High Frequency Trading Review


    Felipe H. Cersosimo
    Harvard University – Department of Economics

    February 13, 2013

    Radical fluctuations in stock prices result from interactions within a complex self-organizing system of economic agents. Since the financial crisis of 2008, there has been an increased reliance on financial modeling and algorithmic trading in equity portfolio management. Under pressure to maximize absolute returns, attenuate risk and cut costs, asset management firms have begun to look with increasing attention at high-frequency quantitative techniques. Thus the diffusion of quantitative methods in asset allocation has grown exponentially over the past half-decade. Yet drops in overall trading volume have made it harder for the traders who rely on such high-frequency techniques. Moreover, traditional investors have adopted similar algorithmic strategies, a trend which some believe to have levelled the playing field. This paper contributes to the dynamic body of knowledge regarding psychological influences on market fluctuations in order to develop a new understanding of the effects of high-frequency trading and the resultant implications for investment decision making and strategic asset allocation.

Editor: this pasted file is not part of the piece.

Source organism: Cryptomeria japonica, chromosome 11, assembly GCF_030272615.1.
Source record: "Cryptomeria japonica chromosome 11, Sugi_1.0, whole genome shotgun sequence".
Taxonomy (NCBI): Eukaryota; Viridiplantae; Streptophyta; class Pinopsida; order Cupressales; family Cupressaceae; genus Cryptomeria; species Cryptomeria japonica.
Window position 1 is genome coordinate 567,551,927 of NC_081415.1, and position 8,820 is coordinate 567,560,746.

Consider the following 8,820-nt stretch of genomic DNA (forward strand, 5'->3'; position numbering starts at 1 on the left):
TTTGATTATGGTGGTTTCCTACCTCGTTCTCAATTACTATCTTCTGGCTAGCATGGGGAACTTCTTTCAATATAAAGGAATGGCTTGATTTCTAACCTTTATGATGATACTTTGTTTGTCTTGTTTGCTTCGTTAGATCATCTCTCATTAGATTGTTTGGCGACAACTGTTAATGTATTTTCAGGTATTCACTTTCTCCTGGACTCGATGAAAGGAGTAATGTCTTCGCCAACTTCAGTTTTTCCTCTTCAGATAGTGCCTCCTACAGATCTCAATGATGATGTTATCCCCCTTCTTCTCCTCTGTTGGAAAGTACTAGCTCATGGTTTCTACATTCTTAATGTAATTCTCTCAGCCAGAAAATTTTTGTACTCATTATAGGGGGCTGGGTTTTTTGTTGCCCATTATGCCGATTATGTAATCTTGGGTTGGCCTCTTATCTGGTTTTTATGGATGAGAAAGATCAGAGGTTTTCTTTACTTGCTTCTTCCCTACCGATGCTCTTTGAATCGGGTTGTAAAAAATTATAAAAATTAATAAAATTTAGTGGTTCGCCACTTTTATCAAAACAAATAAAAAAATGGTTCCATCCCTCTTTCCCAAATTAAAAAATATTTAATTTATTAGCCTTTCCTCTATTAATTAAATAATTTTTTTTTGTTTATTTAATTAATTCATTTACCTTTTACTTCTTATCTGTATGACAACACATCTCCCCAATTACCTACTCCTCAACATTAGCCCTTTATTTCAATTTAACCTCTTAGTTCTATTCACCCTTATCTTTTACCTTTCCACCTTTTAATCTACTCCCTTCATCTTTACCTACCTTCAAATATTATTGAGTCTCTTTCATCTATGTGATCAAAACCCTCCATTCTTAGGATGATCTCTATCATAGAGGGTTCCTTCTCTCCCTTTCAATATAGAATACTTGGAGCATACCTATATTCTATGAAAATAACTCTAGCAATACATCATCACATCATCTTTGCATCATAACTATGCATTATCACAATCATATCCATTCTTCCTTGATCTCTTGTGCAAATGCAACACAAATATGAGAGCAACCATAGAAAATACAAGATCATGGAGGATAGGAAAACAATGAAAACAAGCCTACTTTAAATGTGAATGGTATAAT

Cersosimo, Felipe H., High-Frequency Trading and Broader Implications for Strategic Asset Allocation (February 13, 2013). Available at SSRN: http://ssrn.com/abstract=2216950

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